The Simpsons Movie performed in a quirky way this past weekend. Its daily splits were $30,758,269 on Friday, $23,799,369 on Saturday, and $19,479,149 on Sunday. Folks, this is a movie that had a 22.6% drop on Saturday as well as Sunday box office representing only 63.3% of Friday box office. That screams of front-loading, right? This has been the debate amongst the BOP staff over the past 48 hours. The reason why it's not settled is simple.
Friday estimates had The Simpsons Movie pegged at $29 million. As such, expectations for the weekend fell in the range of $70-$72 million. As it turns out, the movie earned more than that on Friday, and it also exceeded weekend estimates by a comfortable $2.1 million over the initially stated $71.9 million BOP reported on Sunday. An actual weekend total of $74,036,787 indicates that The Simpsons Movie surprised on Friday, it surprised for the entire weekend, and its overall performance has been nothing short of jaw-dropping thus far. It also means that we should not have firm expectations for the future behavior of a movie that has already proved unpredictable every step of the way thus far.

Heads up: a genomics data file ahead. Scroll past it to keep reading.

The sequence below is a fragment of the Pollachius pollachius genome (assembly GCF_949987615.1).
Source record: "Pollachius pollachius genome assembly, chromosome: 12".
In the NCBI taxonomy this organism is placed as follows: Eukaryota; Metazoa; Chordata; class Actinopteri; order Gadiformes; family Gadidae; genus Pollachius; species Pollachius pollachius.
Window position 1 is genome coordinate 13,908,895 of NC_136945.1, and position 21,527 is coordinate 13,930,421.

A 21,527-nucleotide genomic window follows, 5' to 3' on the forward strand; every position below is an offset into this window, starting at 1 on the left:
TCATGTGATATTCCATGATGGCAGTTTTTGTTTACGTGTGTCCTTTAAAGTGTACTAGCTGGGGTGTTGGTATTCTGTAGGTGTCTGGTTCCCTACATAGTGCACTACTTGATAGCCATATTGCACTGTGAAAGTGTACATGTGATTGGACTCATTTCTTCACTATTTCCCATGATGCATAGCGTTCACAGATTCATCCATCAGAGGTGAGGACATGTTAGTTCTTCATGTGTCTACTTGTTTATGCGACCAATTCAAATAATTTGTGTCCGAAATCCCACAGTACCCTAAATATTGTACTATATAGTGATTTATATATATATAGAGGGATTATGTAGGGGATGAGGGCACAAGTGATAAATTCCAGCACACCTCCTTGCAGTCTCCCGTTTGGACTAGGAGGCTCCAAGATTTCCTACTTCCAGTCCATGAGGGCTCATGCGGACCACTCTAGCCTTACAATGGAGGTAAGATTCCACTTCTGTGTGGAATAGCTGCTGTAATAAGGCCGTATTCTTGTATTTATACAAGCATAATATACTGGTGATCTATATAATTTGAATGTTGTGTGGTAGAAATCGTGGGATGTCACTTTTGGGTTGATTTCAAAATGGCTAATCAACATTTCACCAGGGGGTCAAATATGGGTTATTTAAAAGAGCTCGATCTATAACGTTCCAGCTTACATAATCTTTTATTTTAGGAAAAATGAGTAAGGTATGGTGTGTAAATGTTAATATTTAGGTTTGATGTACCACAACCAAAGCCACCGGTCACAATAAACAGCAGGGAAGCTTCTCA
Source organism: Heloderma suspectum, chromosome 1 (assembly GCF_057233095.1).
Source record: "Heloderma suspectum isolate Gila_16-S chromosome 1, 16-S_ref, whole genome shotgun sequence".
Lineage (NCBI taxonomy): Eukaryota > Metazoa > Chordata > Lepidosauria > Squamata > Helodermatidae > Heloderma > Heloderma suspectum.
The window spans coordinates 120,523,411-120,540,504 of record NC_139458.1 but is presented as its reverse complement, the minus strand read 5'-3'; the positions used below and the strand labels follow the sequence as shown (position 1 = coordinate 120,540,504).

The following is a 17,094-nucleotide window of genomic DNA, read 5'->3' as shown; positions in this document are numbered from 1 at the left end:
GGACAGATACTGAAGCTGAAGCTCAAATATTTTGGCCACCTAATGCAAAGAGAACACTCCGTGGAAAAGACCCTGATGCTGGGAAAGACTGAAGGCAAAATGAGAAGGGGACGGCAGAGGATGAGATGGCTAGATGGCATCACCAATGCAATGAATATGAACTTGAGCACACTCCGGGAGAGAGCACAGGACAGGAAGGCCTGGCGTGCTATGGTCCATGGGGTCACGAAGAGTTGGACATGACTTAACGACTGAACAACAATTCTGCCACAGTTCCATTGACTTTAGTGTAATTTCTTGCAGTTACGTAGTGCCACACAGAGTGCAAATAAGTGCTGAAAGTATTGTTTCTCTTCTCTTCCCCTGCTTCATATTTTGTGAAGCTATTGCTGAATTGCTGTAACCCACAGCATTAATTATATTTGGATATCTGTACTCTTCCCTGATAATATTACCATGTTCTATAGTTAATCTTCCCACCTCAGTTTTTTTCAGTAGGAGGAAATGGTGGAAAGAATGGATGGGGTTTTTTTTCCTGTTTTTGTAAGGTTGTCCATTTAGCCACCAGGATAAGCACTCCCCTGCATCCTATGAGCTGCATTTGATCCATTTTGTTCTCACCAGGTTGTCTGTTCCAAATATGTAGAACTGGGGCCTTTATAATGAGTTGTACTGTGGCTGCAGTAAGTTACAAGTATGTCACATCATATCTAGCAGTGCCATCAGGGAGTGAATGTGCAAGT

Keeping this in mind, let's take a look at yesterday's box office. As expected, The Simpsons Movie finished in first place, earning an impressive $9,277,515. How does this line up with Transformers and Order of the Phoenix? It's dead last, but don't let that fool you just yet about how it's doing. We'll get to the why of it in just a moment. First, let's address the actual dollars involved. Transformers earned $9,927,640 on its first Monday after a weekend debut of $70,502,384. So, it had only 95.2% of the opening that The Simpsons Movie did yet had a bigger first Monday by 7.0%. Order of the Phoenix earned $77,108,414 in its first weekend then followed it up with $10,415,480 on the following Monday. So, it had a bigger weekend by only 4.1% but a bigger Monday by a full 12.3%.